Appalachia Should Abide

Painterly photo by my friend Wendy Johnston of Athens, WV,  shows Larry Gibson of Kayford, WV (the only time I have seen him without his cap, other than in this photo by Antrim Caskey) as he gazes out the window of the Metro bus police used to transport arrestees to  Anacostia for booking.  To the immediate left, ahead of the window frame,  is Dustin White,  of Charleston, WV, who grew up in the  endangered community of James Creek on Cook Mountain.


I've always loved the song Peter and Gordon recorded in the 60s, "Land of Oden", about a mountain 10,000 miles high and square:
Once every million years
A little bird comes winging,
Sharpens his beak
And quickly disappears.

And when that mountain,
it wears away
Then, to eternity
will be one single day.
On  September 25  in Washington, DC, I read to folks preparing to rally, march and sit in during the Appalachia Rising protest the following Monday. My poem "Looking Out Over An Abyss in Boone County" includes the line "mountains should abide."

Big Coal has decided against almost-eternity for Central Appalachia. Ours is a war zone. To get at thin seams of coal, Massey and others detonate fertilizer and diesel fuel – the same materials used to build truck bombs. They destroy up to 1,000 vertical feet, dump the resulting rubble into valleys: hauling it away would cut into profits. And while solid mountains are practically inert, pulverised, their rock poisons air; poisons headwater streams flowing through valleys, down to the Mississippi, into the Gulf of Mexico.Top soil and hardwoods? Companies often shun these gifts from nature, bury them as "overburden", standing in the way of getting at coal.

Companies that destroy the world for privatized profits and socialized harm are amoral or immoral. A government that won't protect us from such rogues is complicit. How are we supposed to live without air, without water?

After years, I'm still surprised by the lies. Take Massey spokesman Jeff Gllenwater, who told Peter Slavin, "There's no credible evidence of coal causing cancer." That depends on whom you find credible. I asked Michael Hendryx, at West Virginia University, about Gillenwater's claim. He wrote back:

No credible evidence of coal causing cancer"?  Nonsense.  There is abundant evidence.
Coal contains trace elements of a number of known carcinogens including arsenic, cadmium, chromium, nickel, beryllium, and others.  When coal is processed at local facilities after extraction, these elements enter the local environments in the air and in the water.  Furthermore, particulate matter from air pollution such as that caused by coal mining and processing is a well known cancer risk.  Water and air pollution from coal mining and processing are well established. This is to say nothing of coal combustion, which kills over 20,000 Americans every year from a variety of causes including cancer.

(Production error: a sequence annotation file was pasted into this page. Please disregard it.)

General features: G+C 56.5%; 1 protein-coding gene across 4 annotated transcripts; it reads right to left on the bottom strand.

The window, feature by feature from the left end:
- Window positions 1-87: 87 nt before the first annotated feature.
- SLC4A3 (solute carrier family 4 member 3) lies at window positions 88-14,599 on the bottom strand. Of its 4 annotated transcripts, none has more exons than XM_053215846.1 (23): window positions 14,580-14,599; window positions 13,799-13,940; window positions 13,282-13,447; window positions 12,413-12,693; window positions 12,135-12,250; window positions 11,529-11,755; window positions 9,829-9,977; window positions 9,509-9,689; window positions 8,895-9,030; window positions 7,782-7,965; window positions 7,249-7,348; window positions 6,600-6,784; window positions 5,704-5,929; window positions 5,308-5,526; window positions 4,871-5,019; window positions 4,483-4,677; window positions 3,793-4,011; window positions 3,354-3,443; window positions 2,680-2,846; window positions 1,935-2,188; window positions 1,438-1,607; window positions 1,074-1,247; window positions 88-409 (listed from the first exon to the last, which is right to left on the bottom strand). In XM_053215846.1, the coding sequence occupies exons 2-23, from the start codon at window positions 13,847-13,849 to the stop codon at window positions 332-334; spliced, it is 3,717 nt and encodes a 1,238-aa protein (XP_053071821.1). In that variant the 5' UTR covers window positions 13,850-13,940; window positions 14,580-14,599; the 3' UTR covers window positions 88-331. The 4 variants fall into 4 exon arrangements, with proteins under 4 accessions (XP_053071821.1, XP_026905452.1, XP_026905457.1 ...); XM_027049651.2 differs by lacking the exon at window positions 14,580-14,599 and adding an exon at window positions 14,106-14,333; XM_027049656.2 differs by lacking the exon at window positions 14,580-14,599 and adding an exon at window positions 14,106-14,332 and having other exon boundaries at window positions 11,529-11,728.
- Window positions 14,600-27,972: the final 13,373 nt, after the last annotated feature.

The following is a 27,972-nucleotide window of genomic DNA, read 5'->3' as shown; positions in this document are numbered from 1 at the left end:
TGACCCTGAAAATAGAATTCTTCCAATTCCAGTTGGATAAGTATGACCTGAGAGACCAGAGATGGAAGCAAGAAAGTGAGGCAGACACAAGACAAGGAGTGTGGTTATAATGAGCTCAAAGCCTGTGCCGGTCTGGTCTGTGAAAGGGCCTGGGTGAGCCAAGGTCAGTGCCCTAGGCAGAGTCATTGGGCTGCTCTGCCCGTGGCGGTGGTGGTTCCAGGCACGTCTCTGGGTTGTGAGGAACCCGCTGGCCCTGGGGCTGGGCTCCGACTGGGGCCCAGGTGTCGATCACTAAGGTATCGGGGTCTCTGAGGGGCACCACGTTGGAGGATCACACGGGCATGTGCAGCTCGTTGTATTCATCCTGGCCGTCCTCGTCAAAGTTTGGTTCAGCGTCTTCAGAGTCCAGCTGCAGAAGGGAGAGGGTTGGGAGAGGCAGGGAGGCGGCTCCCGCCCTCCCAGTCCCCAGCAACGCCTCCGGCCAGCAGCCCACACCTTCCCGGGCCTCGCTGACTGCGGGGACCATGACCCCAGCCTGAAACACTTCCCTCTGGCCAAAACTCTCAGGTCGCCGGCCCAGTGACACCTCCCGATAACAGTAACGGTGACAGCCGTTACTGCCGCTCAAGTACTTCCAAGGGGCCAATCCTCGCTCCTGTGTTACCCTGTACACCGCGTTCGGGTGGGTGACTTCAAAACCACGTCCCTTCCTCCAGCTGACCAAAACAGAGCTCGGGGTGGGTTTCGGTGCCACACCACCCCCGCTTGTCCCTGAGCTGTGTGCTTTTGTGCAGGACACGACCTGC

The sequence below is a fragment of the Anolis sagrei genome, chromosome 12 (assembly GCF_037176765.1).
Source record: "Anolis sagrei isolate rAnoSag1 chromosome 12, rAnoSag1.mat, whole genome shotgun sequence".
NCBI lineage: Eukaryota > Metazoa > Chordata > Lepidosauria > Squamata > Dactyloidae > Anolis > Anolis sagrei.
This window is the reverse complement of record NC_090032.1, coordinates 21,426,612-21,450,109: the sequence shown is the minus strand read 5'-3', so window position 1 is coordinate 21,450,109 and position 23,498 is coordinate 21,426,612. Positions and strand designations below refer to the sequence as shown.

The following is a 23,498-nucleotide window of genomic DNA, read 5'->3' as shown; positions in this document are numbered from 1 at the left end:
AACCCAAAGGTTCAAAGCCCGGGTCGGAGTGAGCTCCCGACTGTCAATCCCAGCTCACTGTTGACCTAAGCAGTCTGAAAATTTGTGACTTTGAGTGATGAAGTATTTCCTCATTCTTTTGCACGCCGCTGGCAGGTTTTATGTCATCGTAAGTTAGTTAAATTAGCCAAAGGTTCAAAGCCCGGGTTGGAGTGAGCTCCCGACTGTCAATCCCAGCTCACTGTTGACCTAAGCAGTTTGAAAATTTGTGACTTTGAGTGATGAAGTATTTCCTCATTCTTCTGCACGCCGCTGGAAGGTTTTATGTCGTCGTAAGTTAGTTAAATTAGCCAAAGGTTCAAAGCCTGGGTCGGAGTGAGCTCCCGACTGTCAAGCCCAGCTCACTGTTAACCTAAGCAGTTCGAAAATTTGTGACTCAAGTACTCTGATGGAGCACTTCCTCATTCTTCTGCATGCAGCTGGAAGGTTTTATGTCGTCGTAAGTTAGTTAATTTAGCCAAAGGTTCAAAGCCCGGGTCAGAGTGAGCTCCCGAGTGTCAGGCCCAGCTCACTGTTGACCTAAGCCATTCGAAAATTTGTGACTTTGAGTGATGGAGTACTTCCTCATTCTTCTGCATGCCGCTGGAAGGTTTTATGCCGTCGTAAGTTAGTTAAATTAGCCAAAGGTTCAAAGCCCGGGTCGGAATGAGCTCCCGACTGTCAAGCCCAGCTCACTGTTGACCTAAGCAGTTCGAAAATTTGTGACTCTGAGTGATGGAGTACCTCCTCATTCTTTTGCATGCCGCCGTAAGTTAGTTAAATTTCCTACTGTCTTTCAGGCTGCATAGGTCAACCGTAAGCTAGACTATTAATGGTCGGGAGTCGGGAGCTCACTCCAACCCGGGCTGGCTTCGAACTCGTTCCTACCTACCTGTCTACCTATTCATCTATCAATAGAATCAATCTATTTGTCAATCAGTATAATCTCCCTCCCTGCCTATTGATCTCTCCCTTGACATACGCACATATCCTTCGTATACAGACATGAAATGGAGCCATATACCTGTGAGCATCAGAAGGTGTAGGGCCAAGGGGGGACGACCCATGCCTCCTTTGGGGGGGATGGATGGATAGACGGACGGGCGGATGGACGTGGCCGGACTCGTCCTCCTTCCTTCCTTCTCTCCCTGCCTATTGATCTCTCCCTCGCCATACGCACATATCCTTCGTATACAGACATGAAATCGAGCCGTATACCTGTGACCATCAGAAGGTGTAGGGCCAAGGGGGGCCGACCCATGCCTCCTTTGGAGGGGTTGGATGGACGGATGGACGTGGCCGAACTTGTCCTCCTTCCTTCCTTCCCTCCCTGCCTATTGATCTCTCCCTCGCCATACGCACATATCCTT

There is also solid epidemiological evidence that cancer death rates are higher in Appalachian mining environments compared to non-mining environments in ways that are NOT explained by smoking, diet, age, or other factors.

In short, there is credible evidence.

Big Coal, though, has money to spread lies, influence policy. Citizens sued to protect our mountains and won under the Clean Water Act, only to have the Bush EPA and Army Corps of Engineers reclassify mining waste as "fill", in 2002 – as if rubble were gravel being used to build bridges across streams.

Since then, we have sued some more, signed petitions, made phone calls, testified at hearings, written letters, travelled hours to meet with officials, appointed and elected – all to stop this stripmining on steroids. Still, the coal industry goes virtually unchecked.

So, yes, thousands went to Washington and marched on 27 September to tell the EPA to do its job. Yes, we continued on to PNC Bank to say stop funding this obliteration. Then, 115 folks sat down in front of the White House, in an act of civil disobedience, accepting arrest, to tell President Obama that, yes, he can do something, if he only will.

Appalachia and its people predate Big Coal. There's still a remnant of "almost heaven" and we're willing to share it. Come visit, educate yourself, join your voice with ours. Otherwise, these mountains will be squandered – not at the end of time, but in less than 20 years.

Note:  thanks to Bo Webb, who encouraged Matt Seaton of the Guardian to solicit a piece from me.  This originally appeared (with British spellings and dating conventions) on October 7 as "Appalachia rises as mining razes mountains."  I've restored Michael Hendrxy's quote in full, as I have no word limit here and I find the ellipses distracting.